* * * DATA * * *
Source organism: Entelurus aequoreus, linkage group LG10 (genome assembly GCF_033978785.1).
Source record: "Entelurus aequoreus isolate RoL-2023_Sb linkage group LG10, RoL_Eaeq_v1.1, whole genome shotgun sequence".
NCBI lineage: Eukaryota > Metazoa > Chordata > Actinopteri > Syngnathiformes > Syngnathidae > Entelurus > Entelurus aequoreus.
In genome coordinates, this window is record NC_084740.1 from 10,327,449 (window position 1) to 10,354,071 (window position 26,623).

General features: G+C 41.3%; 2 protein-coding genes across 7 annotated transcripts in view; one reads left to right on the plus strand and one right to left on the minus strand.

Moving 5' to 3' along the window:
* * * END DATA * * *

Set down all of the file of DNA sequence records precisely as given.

Source organism: Entelurus aequoreus, linkage group LG10 (genome assembly GCF_033978785.1).
Source record: "Entelurus aequoreus isolate RoL-2023_Sb linkage group LG10, RoL_Eaeq_v1.1, whole genome shotgun sequence".
NCBI lineage: Eukaryota > Metazoa > Chordata > Actinopteri > Syngnathiformes > Syngnathidae > Entelurus > Entelurus aequoreus.
In genome coordinates, this window is record NC_084740.1 from 10,327,449 (window position 1) to 10,354,071 (window position 26,623).

General features: G+C 41.3%; 2 protein-coding genes across 7 annotated transcripts in view; one reads left to right on the plus strand and one right to left on the minus strand.

Moving 5' to 3' along the window: